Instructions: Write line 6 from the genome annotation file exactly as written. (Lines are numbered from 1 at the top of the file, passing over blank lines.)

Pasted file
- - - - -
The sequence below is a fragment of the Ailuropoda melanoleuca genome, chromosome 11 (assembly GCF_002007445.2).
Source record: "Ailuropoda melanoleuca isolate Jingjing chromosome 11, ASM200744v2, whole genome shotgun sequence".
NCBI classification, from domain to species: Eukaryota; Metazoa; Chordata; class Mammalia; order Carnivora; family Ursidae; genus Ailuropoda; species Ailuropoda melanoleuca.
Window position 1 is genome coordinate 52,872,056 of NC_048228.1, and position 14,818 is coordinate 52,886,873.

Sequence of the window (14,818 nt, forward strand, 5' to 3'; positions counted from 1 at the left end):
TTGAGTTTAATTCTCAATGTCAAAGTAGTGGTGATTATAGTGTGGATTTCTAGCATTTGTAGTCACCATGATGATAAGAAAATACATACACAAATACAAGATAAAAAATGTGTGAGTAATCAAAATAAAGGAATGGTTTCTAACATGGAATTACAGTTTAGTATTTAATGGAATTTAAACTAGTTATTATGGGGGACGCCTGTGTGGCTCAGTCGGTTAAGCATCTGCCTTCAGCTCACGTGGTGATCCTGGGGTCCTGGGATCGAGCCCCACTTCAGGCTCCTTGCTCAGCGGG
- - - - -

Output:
TTGAGTTTAATTCTCAATGTCAAAGTAGTGGTGATTATAGTGTGGATTTCTAGCATTTGTAGTCACCATGATGATAAGAAAATACATACACAAATACAAGATAAAAAATGTGTGAGTAATCAAAATAAAGGAATGGTTTCTAACATGGAATTACAGTTTAGTATTTAATGGAATTTAAACTAGTTATTATGGGGGACGCCTGTGTGGCTCAGTCGGTTAAGCATCTGCCTTCAGCTCACGTGGTGATCCTGGGGTCCTGGGATCGAGCCCCACTTCAGGCTCCTTGCTCAGCGGG